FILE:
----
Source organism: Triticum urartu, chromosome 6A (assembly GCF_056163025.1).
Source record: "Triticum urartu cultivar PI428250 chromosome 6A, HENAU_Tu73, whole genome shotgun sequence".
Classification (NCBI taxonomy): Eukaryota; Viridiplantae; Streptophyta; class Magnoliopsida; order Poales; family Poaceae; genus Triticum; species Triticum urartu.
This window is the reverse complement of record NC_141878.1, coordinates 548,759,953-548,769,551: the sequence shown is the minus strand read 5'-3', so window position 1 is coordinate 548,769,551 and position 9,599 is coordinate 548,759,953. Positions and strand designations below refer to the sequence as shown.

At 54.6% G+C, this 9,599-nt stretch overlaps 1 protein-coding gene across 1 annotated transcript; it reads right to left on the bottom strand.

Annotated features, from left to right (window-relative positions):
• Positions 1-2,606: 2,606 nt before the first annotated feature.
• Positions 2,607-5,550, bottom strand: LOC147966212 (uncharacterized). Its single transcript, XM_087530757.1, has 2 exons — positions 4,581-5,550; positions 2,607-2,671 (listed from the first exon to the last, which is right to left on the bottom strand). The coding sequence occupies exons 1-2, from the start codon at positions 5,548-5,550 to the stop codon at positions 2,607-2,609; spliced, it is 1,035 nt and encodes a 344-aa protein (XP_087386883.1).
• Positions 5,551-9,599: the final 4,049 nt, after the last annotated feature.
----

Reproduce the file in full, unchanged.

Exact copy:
Source organism: Triticum urartu, chromosome 6A (assembly GCF_056163025.1).
Source record: "Triticum urartu cultivar PI428250 chromosome 6A, HENAU_Tu73, whole genome shotgun sequence".
Classification (NCBI taxonomy): Eukaryota; Viridiplantae; Streptophyta; class Magnoliopsida; order Poales; family Poaceae; genus Triticum; species Triticum urartu.
This window is the reverse complement of record NC_141878.1, coordinates 548,759,953-548,769,551: the sequence shown is the minus strand read 5'-3', so window position 1 is coordinate 548,769,551 and position 9,599 is coordinate 548,759,953. Positions and strand designations below refer to the sequence as shown.

At 54.6% G+C, this 9,599-nt stretch overlaps 1 protein-coding gene across 1 annotated transcript; it reads right to left on the bottom strand.

Annotated features, from left to right (window-relative positions):
• Positions 1-2,606: 2,606 nt before the first annotated feature.
• Positions 2,607-5,550, bottom strand: LOC147966212 (uncharacterized). Its single transcript, XM_087530757.1, has 2 exons — positions 4,581-5,550; positions 2,607-2,671 (listed from the first exon to the last, which is right to left on the bottom strand). The coding sequence occupies exons 1-2, from the start codon at positions 5,548-5,550 to the stop codon at positions 2,607-2,609; spliced, it is 1,035 nt and encodes a 344-aa protein (XP_087386883.1).
• Positions 5,551-9,599: the final 4,049 nt, after the last annotated feature.